In a 12-month period in and around Springfield, Hunter said four programs have closed, four have dropped their registration but continued to operate with children, and only one new program opened.
She worries that programs that drop registration no longer are required to meet legal and safety standards such as child-to-teacher ratios or keep current on training such as CPR and first aid.
Murphy, the deputy commissioner at the Department for Children and Families, said Vermont has a “very active” unregulated child care system beneath the regulated market.
Some of those child care situations might be the family’s preference, Murphy said, such as a family member or a trusted friend.
“What we really don’t know about demand is preference,” Murphy said. “How much of what parents are choosing today is based on constraint because of cost or lack of access, and how much of it is preference?”
Numbers on the scramble
Let’s Grow Kids estimates that regulated child care programs can accommodate about 53 percent of Vermont infants and toddlers with working parents who are likely to need care.
“A lot of people are very lucky to have family around, so that's a big safety net for many people, but if you don’t have family around, you’re in a very tough place,” said Christine Gibson of Shoreham, a parent and member of Gov. Peter Shumlin’s Blue Ribbon Commission on Financing High Quality, Affordable Child Care, which is working toward solutions.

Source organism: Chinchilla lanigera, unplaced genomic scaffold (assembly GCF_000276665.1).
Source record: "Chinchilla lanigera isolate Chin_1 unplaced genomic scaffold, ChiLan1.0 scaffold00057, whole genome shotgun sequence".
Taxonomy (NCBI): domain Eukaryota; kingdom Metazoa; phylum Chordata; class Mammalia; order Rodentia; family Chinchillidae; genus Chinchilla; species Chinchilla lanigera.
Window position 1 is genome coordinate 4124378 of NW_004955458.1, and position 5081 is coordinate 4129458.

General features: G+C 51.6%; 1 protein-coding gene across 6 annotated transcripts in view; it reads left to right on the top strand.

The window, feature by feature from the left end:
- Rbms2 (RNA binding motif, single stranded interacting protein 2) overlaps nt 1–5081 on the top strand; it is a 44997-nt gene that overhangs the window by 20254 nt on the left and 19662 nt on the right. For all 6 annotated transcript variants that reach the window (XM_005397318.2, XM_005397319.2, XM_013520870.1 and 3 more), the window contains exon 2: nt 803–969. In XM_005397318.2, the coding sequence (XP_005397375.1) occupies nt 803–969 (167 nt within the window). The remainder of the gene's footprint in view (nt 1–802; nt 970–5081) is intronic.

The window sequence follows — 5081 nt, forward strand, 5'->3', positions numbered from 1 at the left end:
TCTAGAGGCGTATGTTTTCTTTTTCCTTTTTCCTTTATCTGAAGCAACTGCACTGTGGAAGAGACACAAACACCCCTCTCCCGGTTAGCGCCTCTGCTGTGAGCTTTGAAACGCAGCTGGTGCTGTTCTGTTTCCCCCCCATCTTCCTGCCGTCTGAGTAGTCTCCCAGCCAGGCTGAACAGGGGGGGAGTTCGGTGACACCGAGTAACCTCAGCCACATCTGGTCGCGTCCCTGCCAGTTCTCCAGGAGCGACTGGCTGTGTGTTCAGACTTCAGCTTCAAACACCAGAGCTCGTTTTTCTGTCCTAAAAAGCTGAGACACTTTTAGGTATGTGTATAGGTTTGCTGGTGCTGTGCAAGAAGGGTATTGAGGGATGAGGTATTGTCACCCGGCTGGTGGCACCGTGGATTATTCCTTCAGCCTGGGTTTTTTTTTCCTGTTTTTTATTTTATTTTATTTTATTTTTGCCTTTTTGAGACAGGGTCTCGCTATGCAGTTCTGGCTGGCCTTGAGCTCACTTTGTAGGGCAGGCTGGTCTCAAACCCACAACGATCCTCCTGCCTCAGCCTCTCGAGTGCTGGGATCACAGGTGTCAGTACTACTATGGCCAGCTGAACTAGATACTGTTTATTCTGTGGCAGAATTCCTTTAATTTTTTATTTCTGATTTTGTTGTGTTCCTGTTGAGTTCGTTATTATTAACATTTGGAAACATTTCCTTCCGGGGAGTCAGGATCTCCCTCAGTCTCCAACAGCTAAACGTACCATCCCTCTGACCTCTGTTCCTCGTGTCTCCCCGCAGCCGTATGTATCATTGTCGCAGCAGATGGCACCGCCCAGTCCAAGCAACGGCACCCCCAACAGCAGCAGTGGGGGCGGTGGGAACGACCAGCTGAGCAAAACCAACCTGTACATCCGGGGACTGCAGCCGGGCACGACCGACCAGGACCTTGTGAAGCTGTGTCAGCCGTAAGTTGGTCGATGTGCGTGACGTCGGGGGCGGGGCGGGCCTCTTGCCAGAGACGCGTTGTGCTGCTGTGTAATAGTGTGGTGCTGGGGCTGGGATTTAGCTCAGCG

Child care programs with high quality scores through the state’s voluntary STARS system can accommodate just 21 percent of kids likely to need care, according to the report.
The supply-and-demand equation for infants is worst in Essex and Orange counties, according to the Let's Grow Kids analysis.
Franklin County and the three other counties along the Canadian border face the greatest lack of high-quality infant care, though the analysis does not account for families that cross county lines to drop kids off at child care.
“We know families are making it work somehow right now,” said Jen Horwitz, who spearheaded the report as policy and research director for Let’s Grow Kids.
The analysis focuses solely on capacity, leaving aside any question of affordability or whether families have reliable transportation to bring kids to child care.
The numbers will serve as a baseline for advocates and state officials who want all Vermont families to have access to good, affordable options.